IGF 22082 N
|Period:||01.10.2021 - 31.03.2024|
|Project Manager:||Dr. Adrian Anthes|
The press-hardened manganese-boron steels (e. g. 22MnB5, 20MnB8) are currently the standard for safety-relevant components in the automotive sector (e. g. B-pillars). The innovative process offers the advantage of high strengths that can be achieved in the press-hardened state (approx. 1500 MPa vs. approx. 1100 MPa for cold forming) and an inexpensive alloy concept. The changed manufacturing process, however, has different requirements for the corrosion protection of the components, which have not yet been fully resolved. In particular, the high austenitizing temperatures of the manganese-boron steels of 900 °C to 950 °C lead to an oxide scale on the substrate surface, which then has to be removed in a laborious manner. In addition, the wear on the pressing tool increases due to the hard oxide scale. In order to minimize the steel oxidation during press hardening, AlSi-layer systems are predominantly used at the moment. However, these adversely affect the furnace guide rollers through adhesions and also do not offer any active protection against corrosion for the substrate such as zinc coatings. The corrosion protection of the substrate is becoming increasingly important, since an estimated 60% of all press-hardened components are used in corrosive environments [i].
Zinc has a very low melting and boiling temperature, which creates the risk of liquid metal embrittlement and the formation of brittle Zn-Fe phases. Galvanizing prior to press hardening can currently only be carried out in combination with an intermediate cooling step, which is why the requirements for the base material with regard to critical cooling speed and formability at lower temperatures increase significantly [ii]. One steel producer uses galvanized strip material in a patented indirect press hardening process [iii], but this is not accessible to small and medium sized companies due to the patent situation. For this reason, Zn-coated press-hardened components are only represented in the market with approx. 5% [i].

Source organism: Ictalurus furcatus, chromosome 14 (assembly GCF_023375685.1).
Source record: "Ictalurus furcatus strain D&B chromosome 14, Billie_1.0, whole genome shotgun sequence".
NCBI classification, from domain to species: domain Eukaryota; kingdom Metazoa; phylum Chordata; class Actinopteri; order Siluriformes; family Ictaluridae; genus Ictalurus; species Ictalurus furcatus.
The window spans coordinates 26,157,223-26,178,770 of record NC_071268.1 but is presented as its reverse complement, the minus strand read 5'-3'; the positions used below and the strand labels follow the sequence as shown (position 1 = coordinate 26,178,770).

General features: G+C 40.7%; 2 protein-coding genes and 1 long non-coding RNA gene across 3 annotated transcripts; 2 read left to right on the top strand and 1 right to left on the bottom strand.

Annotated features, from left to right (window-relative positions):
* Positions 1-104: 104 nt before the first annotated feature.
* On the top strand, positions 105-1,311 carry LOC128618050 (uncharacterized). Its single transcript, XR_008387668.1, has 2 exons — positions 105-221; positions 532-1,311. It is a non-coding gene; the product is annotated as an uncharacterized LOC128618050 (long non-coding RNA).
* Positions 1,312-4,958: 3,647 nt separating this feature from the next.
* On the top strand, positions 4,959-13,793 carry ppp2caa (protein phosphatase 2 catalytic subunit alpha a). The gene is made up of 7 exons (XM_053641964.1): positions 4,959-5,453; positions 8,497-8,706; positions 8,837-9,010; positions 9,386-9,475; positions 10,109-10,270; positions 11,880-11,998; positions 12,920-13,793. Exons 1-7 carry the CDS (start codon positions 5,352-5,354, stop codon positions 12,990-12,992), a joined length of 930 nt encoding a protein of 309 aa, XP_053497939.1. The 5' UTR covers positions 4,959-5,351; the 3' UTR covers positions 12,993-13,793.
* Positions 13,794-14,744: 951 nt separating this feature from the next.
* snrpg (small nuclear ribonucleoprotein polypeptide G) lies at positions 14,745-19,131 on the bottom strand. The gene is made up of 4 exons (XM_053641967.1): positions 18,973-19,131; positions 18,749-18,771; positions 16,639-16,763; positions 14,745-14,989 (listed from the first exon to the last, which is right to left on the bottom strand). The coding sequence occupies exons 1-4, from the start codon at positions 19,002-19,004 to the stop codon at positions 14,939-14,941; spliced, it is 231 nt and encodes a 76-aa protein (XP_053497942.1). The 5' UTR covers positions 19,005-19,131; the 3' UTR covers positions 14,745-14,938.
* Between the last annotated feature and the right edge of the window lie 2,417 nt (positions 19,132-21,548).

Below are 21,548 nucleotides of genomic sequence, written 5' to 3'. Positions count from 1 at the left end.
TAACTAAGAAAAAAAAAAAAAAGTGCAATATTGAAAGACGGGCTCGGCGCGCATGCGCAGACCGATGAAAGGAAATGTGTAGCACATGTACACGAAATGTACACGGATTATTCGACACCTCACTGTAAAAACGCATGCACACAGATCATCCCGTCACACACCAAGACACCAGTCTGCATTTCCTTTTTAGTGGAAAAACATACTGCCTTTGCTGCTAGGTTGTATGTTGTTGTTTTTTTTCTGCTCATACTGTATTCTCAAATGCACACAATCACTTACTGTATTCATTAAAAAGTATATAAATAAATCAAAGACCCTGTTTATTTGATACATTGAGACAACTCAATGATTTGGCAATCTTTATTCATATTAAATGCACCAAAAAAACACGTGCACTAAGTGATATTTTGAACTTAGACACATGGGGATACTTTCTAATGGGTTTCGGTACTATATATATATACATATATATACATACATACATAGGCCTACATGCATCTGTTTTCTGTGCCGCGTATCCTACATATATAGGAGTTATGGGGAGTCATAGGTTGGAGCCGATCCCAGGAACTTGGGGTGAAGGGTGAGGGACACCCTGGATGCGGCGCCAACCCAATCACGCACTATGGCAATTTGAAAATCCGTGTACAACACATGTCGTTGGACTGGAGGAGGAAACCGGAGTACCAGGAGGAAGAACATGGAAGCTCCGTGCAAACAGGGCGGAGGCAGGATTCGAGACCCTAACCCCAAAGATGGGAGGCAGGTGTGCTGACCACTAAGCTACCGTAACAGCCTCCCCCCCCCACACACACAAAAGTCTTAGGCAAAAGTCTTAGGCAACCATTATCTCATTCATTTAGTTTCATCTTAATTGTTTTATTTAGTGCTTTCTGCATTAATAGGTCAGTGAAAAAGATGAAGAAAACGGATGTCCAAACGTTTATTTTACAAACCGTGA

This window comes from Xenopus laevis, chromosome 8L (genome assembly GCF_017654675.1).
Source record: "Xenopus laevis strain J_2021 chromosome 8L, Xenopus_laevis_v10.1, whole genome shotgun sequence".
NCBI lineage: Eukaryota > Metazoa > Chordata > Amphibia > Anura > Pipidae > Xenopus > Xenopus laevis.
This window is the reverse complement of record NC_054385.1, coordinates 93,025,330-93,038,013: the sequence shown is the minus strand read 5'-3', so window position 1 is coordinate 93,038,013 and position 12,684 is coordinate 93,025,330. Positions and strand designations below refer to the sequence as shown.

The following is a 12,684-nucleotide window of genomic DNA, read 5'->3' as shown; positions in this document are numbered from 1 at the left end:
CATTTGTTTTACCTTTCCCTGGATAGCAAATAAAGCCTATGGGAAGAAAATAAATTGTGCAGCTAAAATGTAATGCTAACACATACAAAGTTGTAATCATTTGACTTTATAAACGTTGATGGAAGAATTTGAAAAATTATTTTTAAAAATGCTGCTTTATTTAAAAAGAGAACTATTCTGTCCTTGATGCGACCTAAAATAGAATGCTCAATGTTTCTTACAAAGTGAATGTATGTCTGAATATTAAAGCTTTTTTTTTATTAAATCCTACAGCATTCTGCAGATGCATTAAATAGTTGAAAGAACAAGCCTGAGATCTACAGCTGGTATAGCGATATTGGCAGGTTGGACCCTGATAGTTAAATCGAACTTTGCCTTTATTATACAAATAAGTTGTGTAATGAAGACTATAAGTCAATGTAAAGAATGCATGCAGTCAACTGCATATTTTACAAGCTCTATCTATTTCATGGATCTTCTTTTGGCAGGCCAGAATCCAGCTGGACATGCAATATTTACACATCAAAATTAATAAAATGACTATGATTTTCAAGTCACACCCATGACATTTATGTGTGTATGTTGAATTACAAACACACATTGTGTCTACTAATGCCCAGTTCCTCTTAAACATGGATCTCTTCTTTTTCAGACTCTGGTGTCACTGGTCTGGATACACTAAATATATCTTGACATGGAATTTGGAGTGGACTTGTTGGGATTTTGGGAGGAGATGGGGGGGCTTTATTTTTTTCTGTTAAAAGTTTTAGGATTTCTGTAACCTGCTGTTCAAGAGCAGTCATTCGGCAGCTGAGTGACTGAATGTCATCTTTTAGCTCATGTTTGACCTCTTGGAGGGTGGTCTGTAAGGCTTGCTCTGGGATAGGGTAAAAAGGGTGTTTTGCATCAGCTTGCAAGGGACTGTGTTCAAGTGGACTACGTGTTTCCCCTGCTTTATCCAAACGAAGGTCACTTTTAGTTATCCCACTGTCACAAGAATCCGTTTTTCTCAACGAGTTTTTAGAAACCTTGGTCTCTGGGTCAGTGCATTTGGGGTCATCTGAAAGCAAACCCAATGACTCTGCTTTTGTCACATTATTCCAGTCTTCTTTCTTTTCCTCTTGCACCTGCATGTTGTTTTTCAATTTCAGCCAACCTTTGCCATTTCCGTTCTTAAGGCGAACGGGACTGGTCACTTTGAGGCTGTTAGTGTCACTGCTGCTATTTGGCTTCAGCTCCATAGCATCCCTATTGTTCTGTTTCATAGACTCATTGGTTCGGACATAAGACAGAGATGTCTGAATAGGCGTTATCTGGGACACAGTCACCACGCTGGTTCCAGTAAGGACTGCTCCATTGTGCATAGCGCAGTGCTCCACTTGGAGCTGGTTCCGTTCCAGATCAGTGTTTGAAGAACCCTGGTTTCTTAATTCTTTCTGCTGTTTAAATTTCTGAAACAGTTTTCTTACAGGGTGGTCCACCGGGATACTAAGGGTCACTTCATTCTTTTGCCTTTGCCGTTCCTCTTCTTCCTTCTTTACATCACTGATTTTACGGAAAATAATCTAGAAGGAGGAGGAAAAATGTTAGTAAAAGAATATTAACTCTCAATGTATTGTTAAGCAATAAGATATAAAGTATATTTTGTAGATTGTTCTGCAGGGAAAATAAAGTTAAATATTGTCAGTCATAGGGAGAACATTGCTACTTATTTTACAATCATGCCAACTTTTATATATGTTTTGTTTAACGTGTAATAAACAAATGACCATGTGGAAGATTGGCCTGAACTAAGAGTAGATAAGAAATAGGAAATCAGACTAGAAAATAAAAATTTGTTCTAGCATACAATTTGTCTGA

The aim of the research project is to investigate whether a hybrid layer of zinc in combination with a quasi-ceramic layer (top coat to protect the zinc) can be used to produce press-hardened components with improved residual formability and additional active corrosion protection without the usual post-treatment. Medium manganese steels with adapted conversion kinetics, which allow the process temperature to be reduced to below 780 °C, should be used as the substrate. The cathodic protection introduced by the layer system is intended to significantly increase the service life of components that are already used in areas exposed to corrosive stress and to expand the application of press-hardened components to areas with high levels of corrosive stress.
[i] E. Billur, “Hot Stamping of Ultra High-Strength Steels: From a Technological and Business Perspective“, Springer International Publishing, 2018, ISBN: 3319988700
[ii] T. Kurz, P. Larour, J. Lackner, T. Steck, G. Jesner, “Press-hardening of zinc coated steel - characterization of a new material for a new process.” IOP Conference Series: Materials Science and Engineering. 2016, 159, S. 12025. DOI: 10.1088/1757-899X/159/1/012025
[iii] J. Faderl, M. Fleischanderl, S. Kolnberger, G. Landl, A. E. Raab, R. Vehof, W. Stall, W. Brandstaetter, „Stahlblech mit einer feuerverzinkten Korrosionsschutzschicht“, EP2177641B1, Anmeldetag 09.06.2004, Patenterteilung 24.04.2013.
Das IGF-Vorhaben Nr. IGF IGF 22082 N der Forschungsvereinigung Stahlanwendung e.V. (FOSTA) wird über die AiF im Rahmen des Programms zur Förderung der industriellen Gemeinschaftsforschung (IGF) vom Bundesministerium für Wirtschaft und Klimaschutz aufgrund eines Beschlusses des Deutschen Bundestages gefördert.